I am the cat in Schrödinger’s box.
I live in a house whose structural integrity is unsound. The foundation of concrete cracked, the beams bored throughout by the mindless crawl of tiny thoughts remebling white backed ants. The windows long since glazed over and curtains hanging tattered.
Upon the kitchen table, lay a meal left – hard and multicolored, the long decay set in a swath of greens, blues and blacks. Mould, dying in the inside. A stench fills the room, eminating from a fridge – its power long since disconnected, its contents past the liquid state and into a rough slough of debris, its sustenance no longer available.
There are no places set. The clock on the wall has long since stopped the decay of memory, the lingering of death.
Within the living room, plastic covers the furniture. Imprints of a life once lived still visable on the seats. There, where my father used to sit – there, where my mother used to smile. There, where once I would preen, clean and sleep and love and once, in the days long since past, batter away at a small fake mouse – my kittenish innocence enacting the hunt, my instincts honed on the fantasy of a pseudo cotton toy.
I feel the sides of the box, they are cold. Steel. Unmoving. My whiskers butt against the sides, and I do not know where in the house I am trapped. I curl up in my own warmth, for that is the only way to keep the cold from seeping into my heart.
I know only that I am trapped, and am unable to offer solace or joy to any, and my purpose as companion, friend and healer is no longer a purpose at all.
I live in a house whose structural integrity is unsound. The foundation of concrete cracked, beneath me, I can feel the earth beginning to devour it. I hear the tappings of worms making their way upwards into that which should have stayed firm for years, and there is water there, seeping up from the earth. Biting its way into the guts of what once was my home.
Inside the box with me, lay a small canister – hard and unmoving, yet warm tot he touch. A valve sits atop it, and by some appareatus invisable and unfathomable to my feline brain it is connected to an instrument which is my companion. I hear the ticking noise as it reads the volumes of air. I hear the licking as it turns the pages of my future.
Outside, the leterbox is filled with unopened messages. They no longer fit within, and thus are left besides it, many are waterlogged and ruined, many are etaen through by slaters and roaches. Many are ones of finance, of due payment, of debt and yet some, too, are of love. Of words sent. Of greetings and well wishes, and yet there is no longer anyone to collect them, just as no longer anyone pays attention to the derelict home that sits atop the hill, behind the gate, beyond the wall and beneath the sky. They see not the crumbling mortar, they see not the once happy past that its acerage held. They walk askew it, their perception bent around it as if it were invisable – for who would want to visit a hearth of such bitterness? Who would want to stay within its rooms? Its walls hung and festooned with painted images of peace that have long since either falled to the ground, or faded into nothingness.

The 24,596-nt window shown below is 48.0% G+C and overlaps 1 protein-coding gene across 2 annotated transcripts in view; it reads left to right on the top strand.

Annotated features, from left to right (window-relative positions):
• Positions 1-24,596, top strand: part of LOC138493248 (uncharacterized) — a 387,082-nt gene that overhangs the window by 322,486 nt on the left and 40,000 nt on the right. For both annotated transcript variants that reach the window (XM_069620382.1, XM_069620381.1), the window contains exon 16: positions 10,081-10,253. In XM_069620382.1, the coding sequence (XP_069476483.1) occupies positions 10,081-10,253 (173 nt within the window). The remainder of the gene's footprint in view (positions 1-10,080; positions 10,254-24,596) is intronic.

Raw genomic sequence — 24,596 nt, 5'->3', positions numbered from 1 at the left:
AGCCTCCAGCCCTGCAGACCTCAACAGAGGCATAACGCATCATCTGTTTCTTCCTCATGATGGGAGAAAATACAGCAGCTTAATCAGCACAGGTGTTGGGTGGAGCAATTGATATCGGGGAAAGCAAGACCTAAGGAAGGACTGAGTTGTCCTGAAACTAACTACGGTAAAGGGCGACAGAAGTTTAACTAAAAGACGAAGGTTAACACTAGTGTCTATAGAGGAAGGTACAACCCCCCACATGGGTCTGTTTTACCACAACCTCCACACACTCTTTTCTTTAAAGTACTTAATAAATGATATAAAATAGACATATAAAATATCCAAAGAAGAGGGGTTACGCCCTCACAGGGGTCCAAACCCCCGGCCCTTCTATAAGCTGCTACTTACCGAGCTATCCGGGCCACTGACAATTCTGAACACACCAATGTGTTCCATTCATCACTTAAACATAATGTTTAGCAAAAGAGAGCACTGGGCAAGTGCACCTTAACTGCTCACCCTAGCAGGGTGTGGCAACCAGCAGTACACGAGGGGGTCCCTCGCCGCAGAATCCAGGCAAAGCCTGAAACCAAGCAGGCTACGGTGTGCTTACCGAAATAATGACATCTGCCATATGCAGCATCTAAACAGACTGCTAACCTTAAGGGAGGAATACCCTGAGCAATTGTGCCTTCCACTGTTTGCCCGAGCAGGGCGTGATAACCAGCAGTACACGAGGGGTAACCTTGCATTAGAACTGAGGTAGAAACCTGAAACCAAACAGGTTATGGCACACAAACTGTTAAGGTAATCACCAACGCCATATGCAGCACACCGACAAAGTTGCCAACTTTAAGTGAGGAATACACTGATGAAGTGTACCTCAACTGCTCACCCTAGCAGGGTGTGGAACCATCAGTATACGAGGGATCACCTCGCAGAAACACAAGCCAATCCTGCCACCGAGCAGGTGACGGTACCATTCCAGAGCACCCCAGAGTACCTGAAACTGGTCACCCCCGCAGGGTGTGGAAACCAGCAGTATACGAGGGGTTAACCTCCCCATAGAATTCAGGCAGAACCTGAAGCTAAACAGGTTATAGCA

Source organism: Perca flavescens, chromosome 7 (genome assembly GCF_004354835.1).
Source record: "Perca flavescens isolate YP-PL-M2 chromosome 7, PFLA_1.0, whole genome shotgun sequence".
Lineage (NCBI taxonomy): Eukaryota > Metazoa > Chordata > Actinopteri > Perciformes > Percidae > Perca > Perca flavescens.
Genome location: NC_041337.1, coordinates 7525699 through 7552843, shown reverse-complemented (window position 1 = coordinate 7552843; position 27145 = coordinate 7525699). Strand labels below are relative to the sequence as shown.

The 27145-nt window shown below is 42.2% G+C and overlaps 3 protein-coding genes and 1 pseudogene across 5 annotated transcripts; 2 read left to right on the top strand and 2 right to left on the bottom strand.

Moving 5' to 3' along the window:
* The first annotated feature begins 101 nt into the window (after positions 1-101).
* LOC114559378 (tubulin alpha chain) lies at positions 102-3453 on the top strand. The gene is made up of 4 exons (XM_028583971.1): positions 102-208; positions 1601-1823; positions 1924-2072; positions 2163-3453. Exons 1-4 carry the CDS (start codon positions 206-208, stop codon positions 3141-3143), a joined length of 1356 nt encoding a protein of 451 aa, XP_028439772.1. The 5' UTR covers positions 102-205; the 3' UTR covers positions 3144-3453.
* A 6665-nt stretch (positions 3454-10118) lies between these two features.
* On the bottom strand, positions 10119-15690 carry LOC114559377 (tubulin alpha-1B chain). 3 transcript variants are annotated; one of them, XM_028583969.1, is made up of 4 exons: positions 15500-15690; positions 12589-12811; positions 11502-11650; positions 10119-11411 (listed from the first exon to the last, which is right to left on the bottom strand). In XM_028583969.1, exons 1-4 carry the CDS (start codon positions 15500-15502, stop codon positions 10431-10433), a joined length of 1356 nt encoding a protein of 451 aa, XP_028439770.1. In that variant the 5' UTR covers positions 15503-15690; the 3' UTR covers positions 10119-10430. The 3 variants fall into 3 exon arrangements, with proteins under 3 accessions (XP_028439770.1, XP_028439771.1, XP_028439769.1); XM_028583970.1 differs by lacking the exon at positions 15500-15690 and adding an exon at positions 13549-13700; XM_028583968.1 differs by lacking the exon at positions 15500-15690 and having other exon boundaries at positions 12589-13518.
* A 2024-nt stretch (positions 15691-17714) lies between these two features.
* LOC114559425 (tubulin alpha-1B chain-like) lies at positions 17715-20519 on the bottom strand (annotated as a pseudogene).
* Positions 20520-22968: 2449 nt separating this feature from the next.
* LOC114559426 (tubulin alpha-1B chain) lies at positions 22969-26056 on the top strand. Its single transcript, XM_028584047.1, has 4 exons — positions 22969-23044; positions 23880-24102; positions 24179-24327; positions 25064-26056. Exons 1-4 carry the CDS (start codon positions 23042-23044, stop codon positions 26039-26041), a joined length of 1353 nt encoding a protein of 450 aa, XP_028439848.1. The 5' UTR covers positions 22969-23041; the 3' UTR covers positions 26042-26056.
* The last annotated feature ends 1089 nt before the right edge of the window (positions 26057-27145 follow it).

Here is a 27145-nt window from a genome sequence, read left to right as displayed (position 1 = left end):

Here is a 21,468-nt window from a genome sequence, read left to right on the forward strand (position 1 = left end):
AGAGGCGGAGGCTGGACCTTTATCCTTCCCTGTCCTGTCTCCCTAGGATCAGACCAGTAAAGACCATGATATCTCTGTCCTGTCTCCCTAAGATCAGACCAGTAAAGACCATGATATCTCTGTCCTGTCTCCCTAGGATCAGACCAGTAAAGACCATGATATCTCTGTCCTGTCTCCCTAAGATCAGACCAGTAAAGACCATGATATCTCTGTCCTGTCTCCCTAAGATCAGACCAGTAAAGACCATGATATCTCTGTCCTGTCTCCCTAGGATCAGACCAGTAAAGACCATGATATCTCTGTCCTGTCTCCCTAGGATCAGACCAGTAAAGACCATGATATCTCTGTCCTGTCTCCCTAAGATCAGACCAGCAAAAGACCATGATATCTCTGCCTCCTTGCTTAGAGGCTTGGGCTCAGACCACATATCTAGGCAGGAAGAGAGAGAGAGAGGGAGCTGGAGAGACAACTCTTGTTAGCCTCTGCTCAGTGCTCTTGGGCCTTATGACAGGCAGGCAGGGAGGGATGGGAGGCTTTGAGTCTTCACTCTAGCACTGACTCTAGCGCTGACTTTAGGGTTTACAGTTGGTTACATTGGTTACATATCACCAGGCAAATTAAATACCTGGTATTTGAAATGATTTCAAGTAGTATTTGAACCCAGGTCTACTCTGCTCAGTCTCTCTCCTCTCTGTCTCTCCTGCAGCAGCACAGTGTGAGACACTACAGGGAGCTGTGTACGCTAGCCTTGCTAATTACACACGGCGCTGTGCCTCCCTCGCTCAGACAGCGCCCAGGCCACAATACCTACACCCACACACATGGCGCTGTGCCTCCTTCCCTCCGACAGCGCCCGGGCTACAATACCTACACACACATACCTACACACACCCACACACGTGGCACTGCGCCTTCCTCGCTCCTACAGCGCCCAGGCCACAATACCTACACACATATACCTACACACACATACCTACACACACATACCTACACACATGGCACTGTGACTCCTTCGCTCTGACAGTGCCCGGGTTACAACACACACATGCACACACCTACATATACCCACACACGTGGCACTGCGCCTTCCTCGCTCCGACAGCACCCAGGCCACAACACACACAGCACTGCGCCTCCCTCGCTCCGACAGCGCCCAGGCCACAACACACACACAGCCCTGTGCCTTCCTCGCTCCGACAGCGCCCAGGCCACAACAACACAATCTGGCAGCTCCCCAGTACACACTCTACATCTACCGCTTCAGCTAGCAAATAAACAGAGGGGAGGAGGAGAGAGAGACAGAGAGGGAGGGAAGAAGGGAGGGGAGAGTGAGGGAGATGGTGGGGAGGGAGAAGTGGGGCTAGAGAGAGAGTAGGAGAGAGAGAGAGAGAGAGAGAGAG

There is no light in here, no wind. There is no food, no milk, and no sense of reality within the vessel that contains me.
For I am the cat in Schrödinger’s box, and I know not if at this moment, I am what I think I am. I know not, if at this moment, I will be what I say I am. I know not, if at this time, I exist as I say I have – for none of you even know that I am trapped here, and none of you can hear my silent screams or the scratching that has long since left my claws a bloodied and ruined mess.
I lick my paw. I smooth my fur.
I sleep, knowing that I will only wake to darkness – if at all.
One can even set up quite ridiculous cases. A cat is penned up in a steel chamber, along with the following device (which must be secured against direct interference by the cat): in a Geiger counter there is a tiny bit of radioactive substance, so small, that perhaps in the course of the hour one of the atoms decays, but also, with equal probability, perhaps none; if it happens, the counter tube discharges and through a relay releases a hammer which shatters a small flask of hydrocyanic acid. If one has left this entire system to itself for an hour, one would say that the cat still lives if meanwhile no atom has decayed. The psi-function of the entire system would express this by having in it the living and dead cat (pardon the expression) mixed or smeared out in equal parts.
It is typical of these cases that an indeterminacy originally restricted to the atomic domain becomes transformed into macroscopic indeterminacy, which can then be resolved by direct observation. That prevents us from so naively accepting as valid a “blurred model” for representing reality ….